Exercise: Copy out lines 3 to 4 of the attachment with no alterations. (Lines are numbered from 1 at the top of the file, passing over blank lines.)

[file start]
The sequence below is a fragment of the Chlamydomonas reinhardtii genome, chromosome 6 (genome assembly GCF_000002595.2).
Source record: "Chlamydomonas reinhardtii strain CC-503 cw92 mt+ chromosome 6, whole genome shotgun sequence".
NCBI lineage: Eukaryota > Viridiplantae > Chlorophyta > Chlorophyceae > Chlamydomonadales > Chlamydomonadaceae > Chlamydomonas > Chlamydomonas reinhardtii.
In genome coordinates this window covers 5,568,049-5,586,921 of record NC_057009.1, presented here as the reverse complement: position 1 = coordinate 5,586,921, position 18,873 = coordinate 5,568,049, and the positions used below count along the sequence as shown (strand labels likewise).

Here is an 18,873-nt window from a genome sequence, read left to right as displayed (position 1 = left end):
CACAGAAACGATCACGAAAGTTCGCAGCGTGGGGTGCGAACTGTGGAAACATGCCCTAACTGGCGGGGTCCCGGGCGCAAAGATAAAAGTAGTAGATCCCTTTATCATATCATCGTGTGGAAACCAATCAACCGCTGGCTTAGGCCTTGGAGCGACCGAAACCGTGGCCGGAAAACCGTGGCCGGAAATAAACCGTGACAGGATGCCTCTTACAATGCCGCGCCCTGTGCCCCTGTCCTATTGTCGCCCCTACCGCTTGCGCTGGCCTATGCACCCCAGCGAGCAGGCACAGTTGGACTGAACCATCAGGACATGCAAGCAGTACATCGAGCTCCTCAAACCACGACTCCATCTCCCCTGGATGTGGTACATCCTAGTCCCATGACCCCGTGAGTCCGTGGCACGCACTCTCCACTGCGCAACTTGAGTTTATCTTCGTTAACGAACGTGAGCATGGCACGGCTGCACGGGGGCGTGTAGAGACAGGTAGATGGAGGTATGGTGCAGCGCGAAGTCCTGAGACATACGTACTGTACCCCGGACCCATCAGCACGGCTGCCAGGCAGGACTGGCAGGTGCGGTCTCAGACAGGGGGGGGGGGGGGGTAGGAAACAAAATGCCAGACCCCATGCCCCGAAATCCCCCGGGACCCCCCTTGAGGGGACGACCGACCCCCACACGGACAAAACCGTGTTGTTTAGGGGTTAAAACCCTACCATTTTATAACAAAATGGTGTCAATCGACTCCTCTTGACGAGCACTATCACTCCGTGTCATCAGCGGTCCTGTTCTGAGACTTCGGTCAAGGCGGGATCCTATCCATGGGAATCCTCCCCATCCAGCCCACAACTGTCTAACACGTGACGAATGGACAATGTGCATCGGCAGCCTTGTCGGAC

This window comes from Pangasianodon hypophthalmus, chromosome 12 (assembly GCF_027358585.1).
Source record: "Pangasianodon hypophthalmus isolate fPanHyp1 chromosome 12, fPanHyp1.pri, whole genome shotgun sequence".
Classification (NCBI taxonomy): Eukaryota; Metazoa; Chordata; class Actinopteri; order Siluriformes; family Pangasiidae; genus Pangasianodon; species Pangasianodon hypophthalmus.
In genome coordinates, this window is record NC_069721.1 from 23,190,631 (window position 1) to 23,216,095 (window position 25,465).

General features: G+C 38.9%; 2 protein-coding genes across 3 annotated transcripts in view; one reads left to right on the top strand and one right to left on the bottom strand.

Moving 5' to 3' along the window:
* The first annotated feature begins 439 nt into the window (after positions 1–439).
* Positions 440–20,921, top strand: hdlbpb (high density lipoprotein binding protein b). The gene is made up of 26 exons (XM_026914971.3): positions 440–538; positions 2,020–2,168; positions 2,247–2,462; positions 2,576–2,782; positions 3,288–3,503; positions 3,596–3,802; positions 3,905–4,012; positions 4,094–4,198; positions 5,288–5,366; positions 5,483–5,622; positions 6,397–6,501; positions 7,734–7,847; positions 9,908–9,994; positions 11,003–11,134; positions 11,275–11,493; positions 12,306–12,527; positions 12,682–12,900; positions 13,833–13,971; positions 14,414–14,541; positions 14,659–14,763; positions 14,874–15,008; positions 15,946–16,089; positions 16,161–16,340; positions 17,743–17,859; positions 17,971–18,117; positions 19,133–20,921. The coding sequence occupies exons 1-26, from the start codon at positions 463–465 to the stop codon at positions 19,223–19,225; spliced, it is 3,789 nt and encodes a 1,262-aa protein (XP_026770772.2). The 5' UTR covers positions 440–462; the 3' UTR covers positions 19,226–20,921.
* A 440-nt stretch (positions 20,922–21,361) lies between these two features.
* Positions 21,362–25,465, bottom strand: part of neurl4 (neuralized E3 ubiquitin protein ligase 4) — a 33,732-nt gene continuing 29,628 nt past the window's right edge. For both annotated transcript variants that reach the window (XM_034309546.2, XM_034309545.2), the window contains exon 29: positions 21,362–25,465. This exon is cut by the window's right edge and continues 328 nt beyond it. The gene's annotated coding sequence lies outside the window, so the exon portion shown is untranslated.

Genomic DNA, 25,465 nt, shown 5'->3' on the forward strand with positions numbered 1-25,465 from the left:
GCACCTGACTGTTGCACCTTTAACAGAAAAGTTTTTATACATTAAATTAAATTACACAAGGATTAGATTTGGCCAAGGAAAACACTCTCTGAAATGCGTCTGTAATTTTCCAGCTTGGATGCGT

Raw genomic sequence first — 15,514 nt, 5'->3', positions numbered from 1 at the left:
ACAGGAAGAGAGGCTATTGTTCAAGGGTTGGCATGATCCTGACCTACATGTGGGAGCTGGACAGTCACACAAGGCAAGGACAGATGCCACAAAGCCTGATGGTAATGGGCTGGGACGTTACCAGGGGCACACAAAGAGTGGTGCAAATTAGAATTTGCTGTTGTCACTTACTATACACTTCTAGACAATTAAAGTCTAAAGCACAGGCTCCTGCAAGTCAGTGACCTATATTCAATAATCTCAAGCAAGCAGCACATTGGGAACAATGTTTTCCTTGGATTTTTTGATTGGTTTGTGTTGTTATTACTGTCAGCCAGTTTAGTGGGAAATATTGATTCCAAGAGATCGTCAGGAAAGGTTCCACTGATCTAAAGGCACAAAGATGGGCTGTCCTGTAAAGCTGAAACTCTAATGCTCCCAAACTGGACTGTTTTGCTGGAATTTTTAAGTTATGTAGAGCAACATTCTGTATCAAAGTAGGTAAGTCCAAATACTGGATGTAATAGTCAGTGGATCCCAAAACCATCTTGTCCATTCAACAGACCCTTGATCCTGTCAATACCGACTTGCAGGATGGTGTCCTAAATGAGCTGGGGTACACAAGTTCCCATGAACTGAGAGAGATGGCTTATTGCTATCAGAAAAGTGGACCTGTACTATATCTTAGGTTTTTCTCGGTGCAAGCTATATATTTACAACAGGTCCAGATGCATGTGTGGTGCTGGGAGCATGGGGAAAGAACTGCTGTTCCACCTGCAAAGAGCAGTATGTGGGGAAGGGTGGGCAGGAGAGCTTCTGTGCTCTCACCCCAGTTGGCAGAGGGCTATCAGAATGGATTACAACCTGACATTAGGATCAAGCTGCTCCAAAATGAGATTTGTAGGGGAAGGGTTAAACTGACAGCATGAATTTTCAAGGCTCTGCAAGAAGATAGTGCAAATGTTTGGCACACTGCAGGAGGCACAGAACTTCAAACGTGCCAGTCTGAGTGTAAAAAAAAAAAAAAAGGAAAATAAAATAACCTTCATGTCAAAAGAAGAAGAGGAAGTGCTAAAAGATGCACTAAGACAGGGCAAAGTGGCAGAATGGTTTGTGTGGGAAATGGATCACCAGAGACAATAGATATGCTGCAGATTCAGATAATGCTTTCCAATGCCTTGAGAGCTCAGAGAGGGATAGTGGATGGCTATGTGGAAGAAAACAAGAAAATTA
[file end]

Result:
NCBI lineage: Eukaryota > Viridiplantae > Chlorophyta > Chlorophyceae > Chlamydomonadales > Chlamydomonadaceae > Chlamydomonas > Chlamydomonas reinhardtii.
In genome coordinates this window covers 5,568,049-5,586,921 of record NC_057009.1, presented here as the reverse complement: position 1 = coordinate 5,586,921, position 18,873 = coordinate 5,568,049, and the positions used below count along the sequence as shown (strand labels likewise).